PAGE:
Memorial area set up at Sha Tin fire station to mourn Hong Kong fireman who died in clifftop rescue
Top government officials and other citizens pay their respects amid calls for hikers to be more aware of potential dangers
Firefighter Yau Siu-ming, who died in a heroic clifftop rescue mission on Wednesday, was always the first to get to the scene of an emergency and the last to leave, according to colleagues who paid tribute to him on Thursday.
Some 50 firefighters, along with Yau’s wife and six-year-old son, gathered to pay their respects in a tearful memorial ceremony in Ma On Shan country park, facing the cliff where he lost his life.
During a traditional Chinese ritual, Yau’s wife and son stood in front of a ceremonial table upon which his uniform and food offerings were laid out.
“Where did dad go?” the boy asked, looking up at his mother, who squeezed his shoulder in reply, blinking back tears.
Yau, 50, lost his footing and slipped off a cliff during an overnight search and rescue operation that began on Tuesday for two lost hikers in a treacherous part of the country park.
From dangerous mountain rescues to freeing passengers trapped in lifts, his colleagues remembered Yau as a fearless firefighter.
“He was the guy who would always be standing in the front line every single time; he really took care to make sure everyone was safe,” Yau’s colleague, Rambo Chow, told the Post at the memorial ceremony.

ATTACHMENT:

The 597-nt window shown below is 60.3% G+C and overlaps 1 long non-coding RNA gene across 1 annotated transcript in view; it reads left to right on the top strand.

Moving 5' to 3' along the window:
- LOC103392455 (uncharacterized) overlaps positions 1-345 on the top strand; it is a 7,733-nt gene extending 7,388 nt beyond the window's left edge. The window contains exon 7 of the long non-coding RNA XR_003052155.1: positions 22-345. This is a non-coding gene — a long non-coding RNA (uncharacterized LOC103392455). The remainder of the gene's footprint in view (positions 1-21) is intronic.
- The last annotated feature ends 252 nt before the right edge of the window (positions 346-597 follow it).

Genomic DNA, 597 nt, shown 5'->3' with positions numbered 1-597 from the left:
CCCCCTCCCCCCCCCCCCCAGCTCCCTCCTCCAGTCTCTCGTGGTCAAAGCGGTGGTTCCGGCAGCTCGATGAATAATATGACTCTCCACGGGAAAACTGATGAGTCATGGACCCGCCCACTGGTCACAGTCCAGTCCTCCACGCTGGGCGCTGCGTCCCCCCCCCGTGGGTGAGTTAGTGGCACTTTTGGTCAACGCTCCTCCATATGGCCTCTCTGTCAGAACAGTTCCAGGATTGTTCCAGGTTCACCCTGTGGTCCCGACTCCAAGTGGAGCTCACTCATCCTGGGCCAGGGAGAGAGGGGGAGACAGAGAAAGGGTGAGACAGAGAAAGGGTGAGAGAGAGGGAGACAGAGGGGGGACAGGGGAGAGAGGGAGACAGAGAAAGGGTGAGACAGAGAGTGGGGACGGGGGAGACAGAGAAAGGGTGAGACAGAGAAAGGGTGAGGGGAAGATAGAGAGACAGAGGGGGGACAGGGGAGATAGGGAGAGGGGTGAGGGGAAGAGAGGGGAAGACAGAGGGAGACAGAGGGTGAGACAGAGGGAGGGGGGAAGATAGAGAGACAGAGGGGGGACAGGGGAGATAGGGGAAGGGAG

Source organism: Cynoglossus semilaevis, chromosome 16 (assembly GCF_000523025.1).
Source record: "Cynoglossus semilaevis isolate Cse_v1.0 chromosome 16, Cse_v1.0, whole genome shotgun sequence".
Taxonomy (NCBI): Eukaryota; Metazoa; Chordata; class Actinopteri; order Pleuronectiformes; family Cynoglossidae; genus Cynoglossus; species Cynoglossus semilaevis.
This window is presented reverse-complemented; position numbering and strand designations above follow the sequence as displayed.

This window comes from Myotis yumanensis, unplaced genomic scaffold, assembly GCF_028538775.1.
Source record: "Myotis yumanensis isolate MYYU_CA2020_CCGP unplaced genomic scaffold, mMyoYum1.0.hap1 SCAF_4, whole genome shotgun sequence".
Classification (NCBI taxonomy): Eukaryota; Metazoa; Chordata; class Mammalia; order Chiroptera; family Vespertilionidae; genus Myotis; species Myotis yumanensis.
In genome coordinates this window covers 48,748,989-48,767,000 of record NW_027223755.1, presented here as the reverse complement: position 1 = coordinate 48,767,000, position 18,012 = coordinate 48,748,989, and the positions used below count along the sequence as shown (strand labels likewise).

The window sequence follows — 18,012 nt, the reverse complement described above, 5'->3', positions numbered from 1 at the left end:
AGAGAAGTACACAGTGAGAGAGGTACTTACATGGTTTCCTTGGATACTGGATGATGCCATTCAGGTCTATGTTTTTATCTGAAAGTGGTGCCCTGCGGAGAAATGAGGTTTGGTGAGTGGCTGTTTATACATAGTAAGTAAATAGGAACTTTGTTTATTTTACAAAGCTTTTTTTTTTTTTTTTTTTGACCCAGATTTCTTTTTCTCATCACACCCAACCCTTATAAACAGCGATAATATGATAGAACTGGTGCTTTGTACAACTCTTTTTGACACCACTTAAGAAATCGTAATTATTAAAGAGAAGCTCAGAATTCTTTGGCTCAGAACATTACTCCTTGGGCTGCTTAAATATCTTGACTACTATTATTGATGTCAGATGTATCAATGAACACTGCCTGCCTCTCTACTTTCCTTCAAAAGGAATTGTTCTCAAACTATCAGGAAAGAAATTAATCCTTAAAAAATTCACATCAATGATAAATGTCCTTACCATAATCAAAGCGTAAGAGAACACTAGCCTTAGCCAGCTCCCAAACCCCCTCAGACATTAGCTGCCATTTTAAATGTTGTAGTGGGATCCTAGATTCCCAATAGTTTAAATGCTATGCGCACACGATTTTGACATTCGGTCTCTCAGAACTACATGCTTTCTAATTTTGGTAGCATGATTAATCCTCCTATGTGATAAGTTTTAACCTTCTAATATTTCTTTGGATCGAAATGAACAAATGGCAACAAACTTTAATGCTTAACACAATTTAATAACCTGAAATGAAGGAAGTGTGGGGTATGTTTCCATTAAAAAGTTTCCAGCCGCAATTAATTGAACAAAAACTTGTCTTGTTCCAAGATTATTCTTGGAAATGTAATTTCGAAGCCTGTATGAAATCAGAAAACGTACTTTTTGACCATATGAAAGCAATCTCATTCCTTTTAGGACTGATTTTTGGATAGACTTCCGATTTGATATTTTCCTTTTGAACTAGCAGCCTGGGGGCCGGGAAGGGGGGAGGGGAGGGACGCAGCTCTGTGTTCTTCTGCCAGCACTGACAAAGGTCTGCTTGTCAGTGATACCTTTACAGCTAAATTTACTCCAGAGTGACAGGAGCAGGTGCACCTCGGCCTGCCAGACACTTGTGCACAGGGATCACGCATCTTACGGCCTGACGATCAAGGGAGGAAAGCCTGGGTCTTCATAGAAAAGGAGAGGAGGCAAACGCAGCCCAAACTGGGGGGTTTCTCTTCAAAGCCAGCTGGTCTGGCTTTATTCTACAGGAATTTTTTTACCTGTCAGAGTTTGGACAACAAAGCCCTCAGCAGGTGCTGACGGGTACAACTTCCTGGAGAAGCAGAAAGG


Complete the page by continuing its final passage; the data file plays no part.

One of the firefighters, who worked with Yau for seven years, remembered him a valiant leader who always worked hard to teach younger members of his team.
“It’s incredibly heartbreaking to have lost such a good teacher, friend and brother,” Jerry Nip Yuen-fung said.
“He would always be strict as a team leader, but we all knew he was doing it for our good.”
Firefighter Lau Pui-yin, who knew Yau for eight years, recalled that his fallen comrade was an avid cyclist and a fitness fanatic.
“Whether it was about work, biking, or life in general, he was so willing and eager to share his knowledge,” Lau said.
Chief Executive Leung Chun-ying, Chief Secretary Matthew Cheung Kin-chung and Secretary for Security Lai Tung-kwok made an appearance at Tin Sum fire station, where Yau had served since 1987, on Thursday morning to offer their condolences and pay their respects.
A memorial area was set up at the station for citizens to pay their respects as well as to sign a condolence book.
The Fire Services Department headquarters in Tsim Sha Tsui and the Fire and Ambulance Services Academy in Tseung Kwan O also flew their flags at half-mast on Thursday.
One visitor to the memorial area said hikers should not venture into treacherous terrain in bad weather, especially during the foggy season.
“We Hong Kong citizens are very grateful to [Yau],” she said, holding back tears.
“I hope his son will grow into a great person like his father, but will be blessed with more luck.”
Another mourner urged hikers to plan their routes in advance top avoid getting into trouble.
“We need to be responsible for our own lives,” she said.
“You shouldn’t put the lives of those who need to rescue you in danger.”
The memorial area will be open to the public from 9am to 9pm every day until Yau’s funeral, the date for which has not yet been decided.
Five fire services unions are seeking to raise funds to support Yau’s family members.
Interested parties can donate cheques to LAU LELEN via post to the Hong Kong Fire Services Department Staffs General Association at Flat A, 2/F, Cheng Hong Building, 47-57 Temple Street, Yau Ma Tei.